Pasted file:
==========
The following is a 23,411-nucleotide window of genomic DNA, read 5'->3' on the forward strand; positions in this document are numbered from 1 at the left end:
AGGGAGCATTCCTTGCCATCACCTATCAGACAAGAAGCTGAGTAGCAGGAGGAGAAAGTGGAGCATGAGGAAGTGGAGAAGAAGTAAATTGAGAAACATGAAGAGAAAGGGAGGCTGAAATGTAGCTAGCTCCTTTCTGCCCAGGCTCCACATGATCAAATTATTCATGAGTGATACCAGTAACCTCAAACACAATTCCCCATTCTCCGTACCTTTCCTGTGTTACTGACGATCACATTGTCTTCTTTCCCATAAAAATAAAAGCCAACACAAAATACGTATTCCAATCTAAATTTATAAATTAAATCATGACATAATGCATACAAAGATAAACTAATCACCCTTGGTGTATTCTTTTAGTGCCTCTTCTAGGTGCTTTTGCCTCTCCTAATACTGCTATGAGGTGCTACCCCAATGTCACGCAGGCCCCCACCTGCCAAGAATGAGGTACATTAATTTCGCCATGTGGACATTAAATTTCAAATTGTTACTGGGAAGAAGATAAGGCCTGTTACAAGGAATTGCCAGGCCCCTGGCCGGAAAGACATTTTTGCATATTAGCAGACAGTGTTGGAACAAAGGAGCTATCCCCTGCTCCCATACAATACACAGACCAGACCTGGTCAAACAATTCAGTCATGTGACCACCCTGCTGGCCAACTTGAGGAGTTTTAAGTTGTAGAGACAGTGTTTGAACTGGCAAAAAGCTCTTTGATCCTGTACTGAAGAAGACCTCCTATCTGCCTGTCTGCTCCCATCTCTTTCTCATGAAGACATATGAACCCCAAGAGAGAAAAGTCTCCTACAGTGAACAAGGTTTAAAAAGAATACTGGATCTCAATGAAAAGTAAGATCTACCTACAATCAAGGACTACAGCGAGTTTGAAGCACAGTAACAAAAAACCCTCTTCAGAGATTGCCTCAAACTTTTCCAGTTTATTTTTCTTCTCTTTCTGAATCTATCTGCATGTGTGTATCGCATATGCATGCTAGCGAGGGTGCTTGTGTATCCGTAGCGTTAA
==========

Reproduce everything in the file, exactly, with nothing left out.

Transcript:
The following is a 23,411-nucleotide window of genomic DNA, read 5'->3' on the forward strand; positions in this document are numbered from 1 at the left end:
AGGGAGCATTCCTTGCCATCACCTATCAGACAAGAAGCTGAGTAGCAGGAGGAGAAAGTGGAGCATGAGGAAGTGGAGAAGAAGTAAATTGAGAAACATGAAGAGAAAGGGAGGCTGAAATGTAGCTAGCTCCTTTCTGCCCAGGCTCCACATGATCAAATTATTCATGAGTGATACCAGTAACCTCAAACACAATTCCCCATTCTCCGTACCTTTCCTGTGTTACTGACGATCACATTGTCTTCTTTCCCATAAAAATAAAAGCCAACACAAAATACGTATTCCAATCTAAATTTATAAATTAAATCATGACATAATGCATACAAAGATAAACTAATCACCCTTGGTGTATTCTTTTAGTGCCTCTTCTAGGTGCTTTTGCCTCTCCTAATACTGCTATGAGGTGCTACCCCAATGTCACGCAGGCCCCCACCTGCCAAGAATGAGGTACATTAATTTCGCCATGTGGACATTAAATTTCAAATTGTTACTGGGAAGAAGATAAGGCCTGTTACAAGGAATTGCCAGGCCCCTGGCCGGAAAGACATTTTTGCATATTAGCAGACAGTGTTGGAACAAAGGAGCTATCCCCTGCTCCCATACAATACACAGACCAGACCTGGTCAAACAATTCAGTCATGTGACCACCCTGCTGGCCAACTTGAGGAGTTTTAAGTTGTAGAGACAGTGTTTGAACTGGCAAAAAGCTCTTTGATCCTGTACTGAAGAAGACCTCCTATCTGCCTGTCTGCTCCCATCTCTTTCTCATGAAGACATATGAACCCCAAGAGAGAAAAGTCTCCTACAGTGAACAAGGTTTAAAAAGAATACTGGATCTCAATGAAAAGTAAGATCTACCTACAATCAAGGACTACAGCGAGTTTGAAGCACAGTAACAAAAAACCCTCTTCAGAGATTGCCTCAAACTTTTCCAGTTTATTTTTCTTCTCTTTCTGAATCTATCTGCATGTGTGTATCGCATATGCATGCTAGCGAGGGTGCTTGTGTATCCGTAGCGTTAA